But these are rather petty, technical arguments. The fact is that, if so many people enjoy the originals and would like to see them, wouldn't that please a filmmaker? One of the reasons no other director has refused to release a version of their film when there has been so much demand and love for it is precisely because of this. Ridley Scott hates the theatrical cut of BLADE RUNNER, and as one of the most powerful directors in the world he would have the ability to maintain it not be released--but many people either enjoy it or would like to see it simply for posterity, and that is not anything to be bothered by.
This brings me to the final, ultimately bottom-line, point. Lucas' preference and some sort of "auteur" argument is not even really what the issue is about; it's a strawman defense. No one ever has suggested that the Special Edition--Lucas' "Director's Version"--be suppressed, or replaced. That a filmmaker gets to re-shape their film the way they want is a great privilege that every director should enjoy, and no one should deny Lucas this. The issue is: releasing the original does not nullify the director's cut. Everyone would have treated the Special Edition as the final artistic statement of the director. They can both exist. In the current era of home video, there is no relevance in any argument that relies on only one version existing.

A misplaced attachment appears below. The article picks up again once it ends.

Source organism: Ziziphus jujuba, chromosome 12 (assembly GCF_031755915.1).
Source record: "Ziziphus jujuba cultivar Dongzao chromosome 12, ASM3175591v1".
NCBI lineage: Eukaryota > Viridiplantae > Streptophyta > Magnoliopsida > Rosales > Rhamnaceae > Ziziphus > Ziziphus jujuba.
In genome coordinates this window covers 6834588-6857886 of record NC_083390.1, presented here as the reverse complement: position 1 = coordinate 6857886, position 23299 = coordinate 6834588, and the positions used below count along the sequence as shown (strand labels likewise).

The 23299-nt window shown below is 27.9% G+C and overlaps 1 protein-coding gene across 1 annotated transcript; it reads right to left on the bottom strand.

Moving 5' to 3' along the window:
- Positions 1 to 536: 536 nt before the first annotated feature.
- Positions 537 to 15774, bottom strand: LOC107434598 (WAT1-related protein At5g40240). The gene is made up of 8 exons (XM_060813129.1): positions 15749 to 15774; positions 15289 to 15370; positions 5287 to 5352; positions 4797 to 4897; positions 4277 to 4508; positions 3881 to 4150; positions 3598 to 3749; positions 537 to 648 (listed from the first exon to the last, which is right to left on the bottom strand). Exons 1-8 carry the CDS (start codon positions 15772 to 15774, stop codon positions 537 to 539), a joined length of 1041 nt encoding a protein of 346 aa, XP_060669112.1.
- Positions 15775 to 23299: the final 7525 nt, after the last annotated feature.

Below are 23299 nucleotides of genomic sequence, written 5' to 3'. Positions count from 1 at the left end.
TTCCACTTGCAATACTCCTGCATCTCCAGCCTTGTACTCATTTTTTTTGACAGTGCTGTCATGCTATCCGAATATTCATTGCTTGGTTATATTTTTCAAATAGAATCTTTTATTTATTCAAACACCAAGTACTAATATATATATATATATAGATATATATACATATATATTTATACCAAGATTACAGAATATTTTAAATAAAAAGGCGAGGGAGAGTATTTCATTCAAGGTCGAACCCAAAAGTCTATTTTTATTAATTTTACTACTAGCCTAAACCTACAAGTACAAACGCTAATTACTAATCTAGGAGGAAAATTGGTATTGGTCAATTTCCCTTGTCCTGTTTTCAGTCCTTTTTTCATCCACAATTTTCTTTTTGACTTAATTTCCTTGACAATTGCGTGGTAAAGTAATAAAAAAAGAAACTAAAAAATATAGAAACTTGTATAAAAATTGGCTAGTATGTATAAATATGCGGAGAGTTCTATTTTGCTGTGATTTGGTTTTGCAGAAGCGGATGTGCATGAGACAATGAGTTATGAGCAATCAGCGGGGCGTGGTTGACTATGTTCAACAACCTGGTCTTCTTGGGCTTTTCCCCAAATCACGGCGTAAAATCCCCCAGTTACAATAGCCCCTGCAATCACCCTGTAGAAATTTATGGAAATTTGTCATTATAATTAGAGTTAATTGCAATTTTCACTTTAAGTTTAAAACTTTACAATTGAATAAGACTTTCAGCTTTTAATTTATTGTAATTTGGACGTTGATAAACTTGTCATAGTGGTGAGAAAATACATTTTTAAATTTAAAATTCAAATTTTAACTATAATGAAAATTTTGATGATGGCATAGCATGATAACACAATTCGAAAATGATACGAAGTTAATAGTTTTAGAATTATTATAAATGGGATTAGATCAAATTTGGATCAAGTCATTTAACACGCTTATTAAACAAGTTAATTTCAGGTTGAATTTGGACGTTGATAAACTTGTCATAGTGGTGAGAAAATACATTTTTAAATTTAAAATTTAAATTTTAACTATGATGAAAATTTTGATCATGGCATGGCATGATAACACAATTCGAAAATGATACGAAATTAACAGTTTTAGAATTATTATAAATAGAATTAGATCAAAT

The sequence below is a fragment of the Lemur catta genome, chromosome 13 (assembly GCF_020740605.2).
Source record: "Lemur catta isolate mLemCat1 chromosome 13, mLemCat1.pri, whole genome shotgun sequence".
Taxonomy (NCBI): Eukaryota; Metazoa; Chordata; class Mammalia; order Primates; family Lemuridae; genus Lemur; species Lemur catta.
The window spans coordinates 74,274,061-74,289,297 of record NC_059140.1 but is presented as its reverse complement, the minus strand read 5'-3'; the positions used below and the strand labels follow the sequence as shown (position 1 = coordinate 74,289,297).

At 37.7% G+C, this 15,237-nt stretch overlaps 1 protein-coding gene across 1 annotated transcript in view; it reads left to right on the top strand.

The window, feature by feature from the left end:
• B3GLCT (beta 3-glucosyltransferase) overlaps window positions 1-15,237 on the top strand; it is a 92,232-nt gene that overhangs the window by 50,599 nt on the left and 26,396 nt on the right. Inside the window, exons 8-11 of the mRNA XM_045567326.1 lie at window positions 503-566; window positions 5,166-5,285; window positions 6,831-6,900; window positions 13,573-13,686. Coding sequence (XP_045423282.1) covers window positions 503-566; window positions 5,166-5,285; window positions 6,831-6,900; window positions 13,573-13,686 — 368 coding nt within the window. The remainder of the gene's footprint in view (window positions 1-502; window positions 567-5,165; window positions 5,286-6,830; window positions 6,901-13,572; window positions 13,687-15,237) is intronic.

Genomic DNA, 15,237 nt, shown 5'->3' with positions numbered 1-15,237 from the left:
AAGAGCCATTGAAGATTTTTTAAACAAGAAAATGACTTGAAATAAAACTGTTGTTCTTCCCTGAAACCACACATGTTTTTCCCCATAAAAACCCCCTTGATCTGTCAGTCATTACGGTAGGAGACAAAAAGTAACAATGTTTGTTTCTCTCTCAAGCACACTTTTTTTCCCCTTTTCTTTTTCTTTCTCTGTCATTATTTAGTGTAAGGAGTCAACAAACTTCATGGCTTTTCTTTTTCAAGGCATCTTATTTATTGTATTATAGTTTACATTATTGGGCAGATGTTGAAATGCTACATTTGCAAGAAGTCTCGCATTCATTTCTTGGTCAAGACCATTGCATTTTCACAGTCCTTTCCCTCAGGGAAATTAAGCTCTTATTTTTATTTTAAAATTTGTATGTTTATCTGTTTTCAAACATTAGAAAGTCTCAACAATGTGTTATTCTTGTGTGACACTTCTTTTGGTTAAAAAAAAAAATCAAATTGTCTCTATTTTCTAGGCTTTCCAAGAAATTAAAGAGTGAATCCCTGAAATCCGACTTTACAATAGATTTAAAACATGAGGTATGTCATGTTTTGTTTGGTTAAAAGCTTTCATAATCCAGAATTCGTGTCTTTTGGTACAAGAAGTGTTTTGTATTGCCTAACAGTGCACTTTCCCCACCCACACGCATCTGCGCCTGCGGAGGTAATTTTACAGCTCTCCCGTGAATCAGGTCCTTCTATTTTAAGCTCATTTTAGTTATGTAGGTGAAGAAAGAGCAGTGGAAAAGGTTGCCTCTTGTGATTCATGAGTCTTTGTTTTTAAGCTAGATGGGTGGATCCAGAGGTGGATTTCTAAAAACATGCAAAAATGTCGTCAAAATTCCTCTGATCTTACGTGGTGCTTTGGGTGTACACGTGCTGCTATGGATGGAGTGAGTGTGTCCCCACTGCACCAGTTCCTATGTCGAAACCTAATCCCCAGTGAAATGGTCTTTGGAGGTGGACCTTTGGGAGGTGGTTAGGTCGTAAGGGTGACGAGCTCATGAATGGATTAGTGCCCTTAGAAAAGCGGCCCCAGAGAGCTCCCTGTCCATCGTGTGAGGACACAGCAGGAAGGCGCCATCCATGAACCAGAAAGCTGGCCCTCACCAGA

Much like how no one ignores the Final Cut of BLADE RUNNER just because the theatrical cut is on video, and no one feels that the director's cut of BRAZIL is nullified by the existence of the shortened "Love Conquer's All" version--when the films are sold, both cuts are included in the same package. When Orson Welles' TOUCH OF EVIL came out in a deluxe edition in 2008 it contained both the reconstructed director's cut that Welles had prepared as well as the important theatrical release. Historical posterity is important--it is important that students of film and audiences interested in history be able to see what films were like at the time they were actually made, and for audiences to continue to enjoy and watch them. Even if Leonardo DaVince's zombie corpse came back to life and wanted to repaint the Mona Lisa, the original culture-defining original work should not be blacked out of history, like some kind of Stalinist regime.